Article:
What pops into your head when you hear the word “feminist”? Do you conjure up a mob of angry man-hating women clad in something akin to Nazi garb? That seems to be the image in the minds of many Americans. It’s not, however, how most feminists see themselves.
Author Cheris Kramarae once defined feminism as “the radical notion that women are people too.” When Radford University students were asked to define the term, they gave a wide variety of responses.
“To me, feminism is a social movement towards mutual understanding and cooperation not only for women, but for all human beings,” said Caci Higgins, a senior at RU studying sociology. “We have a biological imperative to grow and adapt, but often don’t do so because it’s hard to stand against norms. Feminism gives me the personal courage to lead my peers into a new revolution of tolerance, understanding, respect, and above all, love for one another.”
However, English major Justine Jackson voiced concerns that feminism creates divisiveness and distracts from achieving universal equality.
“I’m for equality for everyone. I think the term feminist doesn’t quite convey the idea of equal rights for everybody, but many people would disagree with me and say that it does,” she said.
Production technology major Kenneth Thomas said that feminism is confusing at times.
“I try to be chivalrous,” he said. “But it seems like some women take that the wrong way, and I don’t see why chivalry makes you a bad guy. At other times, it seems like some women prefer to be treated with respect, rather than as just one of the guys.”
Each of these viewpoints raises a valid point about feminism, and highlights a different facet of the movement. To some, feminism is a way to help people connect and to make the world a better place. To others, feminism can seem like an exclusionary club.
Like any movement advocating social change, feminism is going to annoy, offend and confuse people. It’s also a very powerful and very necessary vehicle for messages about gender equality.
To do the most possible good and get this message of equality out to the most people possible, feminism needs to be inclusive. It needs to be made clear that feminism is not only for women, and not only for women focused on their careers. Men, as well as women who choose to be homemakers, should be welcomed into the fold. But it’s important to note that inclusiveness should not mean tiptoeing around people who get offended.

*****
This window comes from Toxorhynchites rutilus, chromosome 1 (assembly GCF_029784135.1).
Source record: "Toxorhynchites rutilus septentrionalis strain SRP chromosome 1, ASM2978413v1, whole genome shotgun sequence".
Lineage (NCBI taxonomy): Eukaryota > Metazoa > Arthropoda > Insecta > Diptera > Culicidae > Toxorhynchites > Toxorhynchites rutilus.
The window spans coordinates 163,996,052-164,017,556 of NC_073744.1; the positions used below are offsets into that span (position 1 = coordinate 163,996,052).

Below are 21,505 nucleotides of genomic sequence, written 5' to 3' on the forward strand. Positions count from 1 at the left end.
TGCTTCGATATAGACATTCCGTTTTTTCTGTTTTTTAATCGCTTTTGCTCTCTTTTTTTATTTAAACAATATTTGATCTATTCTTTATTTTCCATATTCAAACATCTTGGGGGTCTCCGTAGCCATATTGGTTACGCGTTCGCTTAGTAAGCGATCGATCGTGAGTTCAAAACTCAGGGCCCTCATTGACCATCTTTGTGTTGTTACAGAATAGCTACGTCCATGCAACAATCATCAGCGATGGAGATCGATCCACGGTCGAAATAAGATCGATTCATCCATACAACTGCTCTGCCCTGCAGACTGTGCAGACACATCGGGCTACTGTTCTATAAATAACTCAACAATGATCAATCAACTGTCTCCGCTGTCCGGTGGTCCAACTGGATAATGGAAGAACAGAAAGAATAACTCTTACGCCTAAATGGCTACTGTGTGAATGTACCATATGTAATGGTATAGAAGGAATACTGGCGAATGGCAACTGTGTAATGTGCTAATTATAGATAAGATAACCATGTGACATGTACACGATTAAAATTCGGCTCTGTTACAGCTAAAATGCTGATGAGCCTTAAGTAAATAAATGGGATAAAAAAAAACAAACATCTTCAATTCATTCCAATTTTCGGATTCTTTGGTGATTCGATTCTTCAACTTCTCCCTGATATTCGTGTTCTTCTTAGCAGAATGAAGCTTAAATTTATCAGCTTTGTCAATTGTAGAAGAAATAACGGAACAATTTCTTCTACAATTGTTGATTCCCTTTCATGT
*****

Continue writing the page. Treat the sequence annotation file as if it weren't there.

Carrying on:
Men have traditionally occupied a place of privilege in Western society (and still do, to a large degree) and this has to be recognized in order for progress to be made. It may be unpleasant to be called privileged or to have it insinuated that one’s behavior is (even unintentionally) sexist, but it’s nowhere near as problematic as the discrimination that continues against women in the workplace.
Only by welcoming everyone who wants to help, and helping people learn to avoid their mistakes rather than jumping to condemn them, will feminism attract those who haven’t personally felt the sting of gender discrimination. The other side of the coin is that only when these people are willing to take action will these gender issues be confronted and conquered. Only by showing the world that feminists come in all ages, ranks and serial numbers – in other words, that feminists are just normal human beings – will society stop stigmatizing those who dare to suggest that women are people too.